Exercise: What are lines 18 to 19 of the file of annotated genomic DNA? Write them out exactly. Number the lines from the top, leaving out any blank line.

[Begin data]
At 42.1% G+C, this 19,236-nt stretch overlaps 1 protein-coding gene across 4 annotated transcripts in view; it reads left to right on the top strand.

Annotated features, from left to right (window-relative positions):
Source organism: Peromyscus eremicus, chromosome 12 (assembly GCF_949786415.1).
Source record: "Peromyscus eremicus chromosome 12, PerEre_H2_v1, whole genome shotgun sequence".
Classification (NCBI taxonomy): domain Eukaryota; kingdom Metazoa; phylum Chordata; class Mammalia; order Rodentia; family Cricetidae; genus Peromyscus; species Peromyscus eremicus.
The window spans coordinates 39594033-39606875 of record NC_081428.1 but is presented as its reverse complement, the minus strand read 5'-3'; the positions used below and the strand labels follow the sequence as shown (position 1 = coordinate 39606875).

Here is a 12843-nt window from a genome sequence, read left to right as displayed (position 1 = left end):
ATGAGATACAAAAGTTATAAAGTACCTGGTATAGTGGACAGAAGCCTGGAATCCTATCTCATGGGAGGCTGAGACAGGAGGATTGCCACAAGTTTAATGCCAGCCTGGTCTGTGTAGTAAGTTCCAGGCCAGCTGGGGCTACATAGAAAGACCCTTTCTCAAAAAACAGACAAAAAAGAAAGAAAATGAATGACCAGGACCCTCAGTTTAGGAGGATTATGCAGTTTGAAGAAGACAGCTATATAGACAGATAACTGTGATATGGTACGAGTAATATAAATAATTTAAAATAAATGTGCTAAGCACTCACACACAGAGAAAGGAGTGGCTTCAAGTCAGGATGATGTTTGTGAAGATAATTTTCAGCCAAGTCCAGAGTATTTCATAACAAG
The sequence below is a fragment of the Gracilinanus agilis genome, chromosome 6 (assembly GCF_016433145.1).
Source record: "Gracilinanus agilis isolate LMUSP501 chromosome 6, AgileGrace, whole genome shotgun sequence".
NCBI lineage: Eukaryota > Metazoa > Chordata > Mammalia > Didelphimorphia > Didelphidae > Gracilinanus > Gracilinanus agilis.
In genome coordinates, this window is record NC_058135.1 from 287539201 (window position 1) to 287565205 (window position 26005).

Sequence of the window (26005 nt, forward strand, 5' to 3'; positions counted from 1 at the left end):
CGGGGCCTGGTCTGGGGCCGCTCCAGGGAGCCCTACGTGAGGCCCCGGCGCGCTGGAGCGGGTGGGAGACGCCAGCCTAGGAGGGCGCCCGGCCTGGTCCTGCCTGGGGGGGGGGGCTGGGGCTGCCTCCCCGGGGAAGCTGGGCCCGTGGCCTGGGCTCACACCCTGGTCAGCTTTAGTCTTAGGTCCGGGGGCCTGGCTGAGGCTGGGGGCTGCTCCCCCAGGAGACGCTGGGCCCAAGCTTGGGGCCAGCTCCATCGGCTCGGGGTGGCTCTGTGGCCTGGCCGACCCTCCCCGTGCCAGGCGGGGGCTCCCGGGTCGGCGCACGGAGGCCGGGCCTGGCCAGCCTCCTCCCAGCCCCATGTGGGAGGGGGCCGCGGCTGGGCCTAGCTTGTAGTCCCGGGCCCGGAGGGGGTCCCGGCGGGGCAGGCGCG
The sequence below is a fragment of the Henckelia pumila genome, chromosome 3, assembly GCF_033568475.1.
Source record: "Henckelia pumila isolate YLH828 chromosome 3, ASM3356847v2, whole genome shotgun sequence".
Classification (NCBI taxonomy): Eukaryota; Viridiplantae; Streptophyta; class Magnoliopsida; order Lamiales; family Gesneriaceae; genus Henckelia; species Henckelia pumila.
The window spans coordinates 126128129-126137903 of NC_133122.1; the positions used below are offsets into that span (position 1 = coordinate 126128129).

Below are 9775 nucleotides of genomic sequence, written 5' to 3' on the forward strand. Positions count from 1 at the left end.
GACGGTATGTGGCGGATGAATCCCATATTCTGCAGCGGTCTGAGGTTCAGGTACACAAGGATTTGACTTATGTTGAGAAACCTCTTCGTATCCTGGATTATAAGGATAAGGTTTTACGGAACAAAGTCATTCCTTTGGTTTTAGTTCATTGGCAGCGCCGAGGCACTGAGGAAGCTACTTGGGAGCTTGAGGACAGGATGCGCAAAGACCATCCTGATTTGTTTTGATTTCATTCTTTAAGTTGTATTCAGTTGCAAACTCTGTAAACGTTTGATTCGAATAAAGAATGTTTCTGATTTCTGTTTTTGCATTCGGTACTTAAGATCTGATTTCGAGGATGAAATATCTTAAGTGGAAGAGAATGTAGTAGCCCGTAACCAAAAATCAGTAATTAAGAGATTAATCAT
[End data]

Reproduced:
The window spans coordinates 126128129-126137903 of NC_133122.1; the positions used below are offsets into that span (position 1 = coordinate 126128129).

Below are 9775 nucleotides of genomic sequence, written 5' to 3' on the forward strand. Positions count from 1 at the left end.